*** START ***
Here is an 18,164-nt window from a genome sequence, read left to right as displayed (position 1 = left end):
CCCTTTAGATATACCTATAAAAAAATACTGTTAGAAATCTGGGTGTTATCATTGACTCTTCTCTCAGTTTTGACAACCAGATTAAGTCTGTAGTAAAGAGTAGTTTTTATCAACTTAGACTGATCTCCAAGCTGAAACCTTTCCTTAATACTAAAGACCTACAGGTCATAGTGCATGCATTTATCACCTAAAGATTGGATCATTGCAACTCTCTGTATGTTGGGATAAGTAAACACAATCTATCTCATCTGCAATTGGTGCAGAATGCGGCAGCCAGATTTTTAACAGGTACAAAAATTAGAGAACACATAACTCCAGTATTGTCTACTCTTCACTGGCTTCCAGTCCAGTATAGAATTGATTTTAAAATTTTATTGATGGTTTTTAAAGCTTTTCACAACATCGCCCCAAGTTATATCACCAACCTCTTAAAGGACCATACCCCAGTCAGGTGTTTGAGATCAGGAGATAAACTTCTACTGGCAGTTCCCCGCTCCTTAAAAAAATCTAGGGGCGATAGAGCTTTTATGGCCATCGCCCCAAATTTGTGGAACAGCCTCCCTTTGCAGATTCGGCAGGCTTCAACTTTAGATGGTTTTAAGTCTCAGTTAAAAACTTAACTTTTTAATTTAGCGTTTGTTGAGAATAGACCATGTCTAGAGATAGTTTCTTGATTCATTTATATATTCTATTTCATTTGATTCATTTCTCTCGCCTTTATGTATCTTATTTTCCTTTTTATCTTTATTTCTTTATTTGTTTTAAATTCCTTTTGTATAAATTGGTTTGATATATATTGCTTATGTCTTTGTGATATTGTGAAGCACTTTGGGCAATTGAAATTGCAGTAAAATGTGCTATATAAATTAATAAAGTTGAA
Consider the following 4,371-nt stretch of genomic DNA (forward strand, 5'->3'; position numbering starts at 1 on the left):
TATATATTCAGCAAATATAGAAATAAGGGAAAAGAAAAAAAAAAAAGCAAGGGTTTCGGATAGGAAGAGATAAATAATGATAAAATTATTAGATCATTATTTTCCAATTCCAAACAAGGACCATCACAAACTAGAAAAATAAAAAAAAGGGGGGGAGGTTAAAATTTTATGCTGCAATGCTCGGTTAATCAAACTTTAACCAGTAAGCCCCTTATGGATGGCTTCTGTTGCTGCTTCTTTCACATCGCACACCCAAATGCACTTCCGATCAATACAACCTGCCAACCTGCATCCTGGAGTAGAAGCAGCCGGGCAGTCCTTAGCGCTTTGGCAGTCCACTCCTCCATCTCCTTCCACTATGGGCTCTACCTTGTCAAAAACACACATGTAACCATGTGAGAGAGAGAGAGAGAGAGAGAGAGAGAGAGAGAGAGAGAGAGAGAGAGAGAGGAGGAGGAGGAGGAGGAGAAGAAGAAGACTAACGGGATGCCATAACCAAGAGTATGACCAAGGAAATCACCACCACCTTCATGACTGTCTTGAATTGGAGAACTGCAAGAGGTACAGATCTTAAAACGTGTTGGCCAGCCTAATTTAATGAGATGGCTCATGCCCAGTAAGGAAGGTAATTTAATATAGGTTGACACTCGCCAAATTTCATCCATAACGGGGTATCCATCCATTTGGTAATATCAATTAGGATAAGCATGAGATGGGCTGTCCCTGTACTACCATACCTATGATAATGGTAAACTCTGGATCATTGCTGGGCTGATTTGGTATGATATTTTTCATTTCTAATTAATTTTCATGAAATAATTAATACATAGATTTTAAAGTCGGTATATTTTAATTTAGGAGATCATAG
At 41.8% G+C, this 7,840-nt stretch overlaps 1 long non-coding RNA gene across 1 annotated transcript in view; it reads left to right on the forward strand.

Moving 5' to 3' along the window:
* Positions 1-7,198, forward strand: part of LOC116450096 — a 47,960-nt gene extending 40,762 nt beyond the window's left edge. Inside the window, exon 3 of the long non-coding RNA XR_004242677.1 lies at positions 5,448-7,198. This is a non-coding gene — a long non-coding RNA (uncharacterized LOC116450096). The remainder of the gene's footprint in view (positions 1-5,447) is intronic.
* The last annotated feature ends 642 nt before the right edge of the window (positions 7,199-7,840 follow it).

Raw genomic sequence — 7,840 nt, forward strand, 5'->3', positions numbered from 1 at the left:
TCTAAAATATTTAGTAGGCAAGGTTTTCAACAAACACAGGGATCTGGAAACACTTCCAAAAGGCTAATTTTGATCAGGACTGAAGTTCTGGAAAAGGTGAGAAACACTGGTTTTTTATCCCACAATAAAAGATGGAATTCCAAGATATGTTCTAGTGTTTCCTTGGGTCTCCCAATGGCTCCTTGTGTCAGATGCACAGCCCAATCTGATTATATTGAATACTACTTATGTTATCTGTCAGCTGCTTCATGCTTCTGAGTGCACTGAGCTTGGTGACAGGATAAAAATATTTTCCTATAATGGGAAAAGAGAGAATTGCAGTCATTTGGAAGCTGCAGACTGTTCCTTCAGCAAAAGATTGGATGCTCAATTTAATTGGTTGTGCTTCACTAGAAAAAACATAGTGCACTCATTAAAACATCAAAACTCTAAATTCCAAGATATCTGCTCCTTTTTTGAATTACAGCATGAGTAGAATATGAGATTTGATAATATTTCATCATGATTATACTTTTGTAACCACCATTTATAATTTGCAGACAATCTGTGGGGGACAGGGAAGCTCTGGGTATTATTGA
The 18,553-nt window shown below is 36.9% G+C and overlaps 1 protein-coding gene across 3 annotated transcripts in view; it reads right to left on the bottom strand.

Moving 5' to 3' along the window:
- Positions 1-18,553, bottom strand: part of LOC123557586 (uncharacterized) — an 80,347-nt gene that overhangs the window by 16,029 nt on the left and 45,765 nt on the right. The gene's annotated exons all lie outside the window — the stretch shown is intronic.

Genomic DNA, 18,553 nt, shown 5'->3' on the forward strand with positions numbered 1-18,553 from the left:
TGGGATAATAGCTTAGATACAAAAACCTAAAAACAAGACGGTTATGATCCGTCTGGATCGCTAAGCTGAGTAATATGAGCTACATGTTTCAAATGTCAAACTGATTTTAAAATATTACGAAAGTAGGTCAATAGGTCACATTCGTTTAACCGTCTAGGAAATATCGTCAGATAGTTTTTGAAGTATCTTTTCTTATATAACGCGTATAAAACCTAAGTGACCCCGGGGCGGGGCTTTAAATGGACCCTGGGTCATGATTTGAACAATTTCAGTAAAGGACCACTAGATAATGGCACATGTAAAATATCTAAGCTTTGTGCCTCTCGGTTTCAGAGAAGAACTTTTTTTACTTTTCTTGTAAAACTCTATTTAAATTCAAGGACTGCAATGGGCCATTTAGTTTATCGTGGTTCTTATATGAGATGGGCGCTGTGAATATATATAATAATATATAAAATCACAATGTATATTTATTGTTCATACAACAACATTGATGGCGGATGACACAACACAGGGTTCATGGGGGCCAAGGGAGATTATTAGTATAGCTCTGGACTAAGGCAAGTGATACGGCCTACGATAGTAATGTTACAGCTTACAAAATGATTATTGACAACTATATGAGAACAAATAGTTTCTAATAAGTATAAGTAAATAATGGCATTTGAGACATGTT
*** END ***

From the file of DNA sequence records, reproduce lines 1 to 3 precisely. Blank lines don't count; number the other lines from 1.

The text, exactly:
Here is an 18,164-nt window from a genome sequence, read left to right as displayed (position 1 = left end):
CCCTTTAGATATACCTATAAAAAAATACTGTTAGAAATCTGGGTGTTATCATTGACTCTTCTCTCAGTTTTGACAACCAGATTAAGTCTGTAGTAAAGAGTAGTTTTTATCAACTTAGACTGATCTCCAAGCTGAAACCTTTCCTTAATACTAAAGACCTACAGGTCATAGTGCATGCATTTATCACCTAAAGATTGGATCATTGCAACTCTCTGTATGTTGGGATAAGTAAACACAATCTATCTCATCTGCAATTGGTGCAGAATGCGGCAGCCAGATTTTTAACAGGTACAAAAATTAGAGAACACATAACTCCAGTATTGTCTACTCTTCACTGGCTTCCAGTCCAGTATAGAATTGATTTTAAAATTTTATTGATGGTTTTTAAAGCTTTTCACAACATCGCCCCAAGTTATATCACCAACCTCTTAAAGGACCATACCCCAGTCAGGTGTTTGAGATCAGGAGATAAACTTCTACTGGCAGTTCCCCGCTCCTTAAAAAAATCTAGGGGCGATAGAGCTTTTATGGCCATCGCCCCAAATTTGTGGAACAGCCTCCCTTTGCAGATTCGGCAGGCTTCAACTTTAGATGGTTTTAAGTCTCAGTTAAAAACTTAACTTTTTAATTTAGCGTTTGTTGAGAATAGACCATGTCTAGAGATAGTTTCTTGATTCATTTATATATTCTATTTCATTTGATTCATTTCTCTCGCCTTTATGTATCTTATTTTCCTTTTTATCTTTATTTCTTTATTTGTTTTAAATTCCTTTTGTATAAATTGGTTTGATATATATTGCTTATGTCTTTGTGATATTGTGAAGCACTTTGGGCAATTGAAATTGCAGTAAAATGTGCTATATAAATTAATAAAGTTGAA
Consider the following 4,371-nt stretch of genomic DNA (forward strand, 5'->3'; position numbering starts at 1 on the left):